Occupy SF is a political fight for Ed Lee 

Police are ready to raid the Occupy SF encampment when Mayor Ed Lee gives the order, but the interim mayor refused to say Thursday when or whether that order, which carries heavy political implications, will come.

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Lee skirted direct answers Thursday about removing the Occupy SF encampment at Justin Herman Plaza. The protesters, who began their demonstration Sept. 17, have received numerous notices, including that overnight camping in The City is illegal.

Occupy SF is the most controversial issue that Lee has faced since being appointed interim mayor in January. The eviction decision from Lee, who is basing his re-election campaign on his ability to build consensus, could place a political bull’s-eye on Lee’s back, as rival mayoral candidates have lined up to defend the encampment.

Lee said during a news conference Thursday that he wants to avoid a violent police confrontation with the protesters, as happened in Oakland this week, but he restated that the illegal tents across the street from the Ferry Building had to go.

“We’re going to still say, ‘No tents,’” he said. “My style is that we’ll give everybody the space to do what’s right before we act.”

Lee declined to say how much space protesters would get, or how The City would act.

“Make no mistake about it, Mayor Lee’s in charge of this situation,” police Chief Greg Suhr said Thursday.

But the firm line of no camping from Lee has drawn the ire of other mayoral candidates.

Candidate John Avalos was one of five members of the Board of Supervisors who spent Wednesday night at Justin Herman Plaza with Occupy SF as the protesters braced for a possible police raid.

Avalos said he and supervisors Jane Kim, David Chiu, David Campos and Eric Mar tried to reach Lee and police officials during the night, to no avail.

“I do believe it was the presence of elected officials that prevented a raid from happening,” Avalos said.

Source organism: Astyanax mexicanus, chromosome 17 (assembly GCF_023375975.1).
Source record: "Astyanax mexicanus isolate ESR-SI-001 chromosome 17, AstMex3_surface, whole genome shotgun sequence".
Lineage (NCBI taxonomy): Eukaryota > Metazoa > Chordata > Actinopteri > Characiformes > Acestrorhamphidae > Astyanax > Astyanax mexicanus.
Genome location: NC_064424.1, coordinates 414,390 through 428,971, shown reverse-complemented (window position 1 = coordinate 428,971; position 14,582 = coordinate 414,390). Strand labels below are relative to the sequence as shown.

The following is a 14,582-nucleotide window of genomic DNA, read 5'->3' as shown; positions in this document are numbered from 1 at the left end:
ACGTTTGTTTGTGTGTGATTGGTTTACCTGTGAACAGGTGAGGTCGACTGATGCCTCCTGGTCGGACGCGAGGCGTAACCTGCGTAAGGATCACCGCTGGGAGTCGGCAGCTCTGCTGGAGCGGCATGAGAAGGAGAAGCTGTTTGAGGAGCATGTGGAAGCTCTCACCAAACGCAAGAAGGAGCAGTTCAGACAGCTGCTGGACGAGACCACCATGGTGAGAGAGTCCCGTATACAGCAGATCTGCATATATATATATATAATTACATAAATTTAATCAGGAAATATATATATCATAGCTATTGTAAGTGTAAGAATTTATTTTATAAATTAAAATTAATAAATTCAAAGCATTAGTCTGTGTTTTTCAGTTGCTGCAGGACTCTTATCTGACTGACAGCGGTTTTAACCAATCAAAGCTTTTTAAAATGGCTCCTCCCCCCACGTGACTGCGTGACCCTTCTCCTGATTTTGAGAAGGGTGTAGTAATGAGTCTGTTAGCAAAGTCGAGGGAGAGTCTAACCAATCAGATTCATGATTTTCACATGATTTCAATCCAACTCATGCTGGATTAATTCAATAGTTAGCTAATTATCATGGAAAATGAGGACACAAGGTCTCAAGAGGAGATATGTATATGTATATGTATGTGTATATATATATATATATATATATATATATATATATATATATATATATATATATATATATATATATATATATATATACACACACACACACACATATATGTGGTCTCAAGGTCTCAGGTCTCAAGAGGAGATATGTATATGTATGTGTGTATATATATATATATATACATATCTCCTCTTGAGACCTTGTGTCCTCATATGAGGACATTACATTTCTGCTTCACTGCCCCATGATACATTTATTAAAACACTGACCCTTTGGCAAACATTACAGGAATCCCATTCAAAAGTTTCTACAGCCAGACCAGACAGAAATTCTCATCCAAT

Lee, who said there was no plan to send police into the Justin Herman Plaza encampment Wednesday night, met with Occupy SF representatives late Thursday afternoon, along with several supervisors, labor leaders, clergy and community groups.

“Though there weren’t any concrete agreements, there was an informal truce,” said Mar, who was at the meeting.
Mar said both sides agreed to meet again in two days, adding that Lee “seemed pretty adamant about no tents.”

Supervisors will consider a resolution next week that would announce their support of Occupy SF and urge Lee to allow the protesters to have tents and “a space free from harassment.”

State Sen. Leland Yee, who also is running for mayor and was at Justin Herman Plaza on Wednesday night, acknowledged the difficulty of Lee’s situation, especially in light of criticism faced by Oakland Mayor Jean Quan after a violent police raid in her city Tuesday night.

“Ed Lee is trying to hold on to his mayorship,” Yee said. “The last thing he needs in these final hours is a crisis. He wants to shut it down — part of him doesn’t — but there might be a raid. And if there is a raid, it’s going to be ugly.”

acrawford@sfexaminer.com

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Amy Crawford

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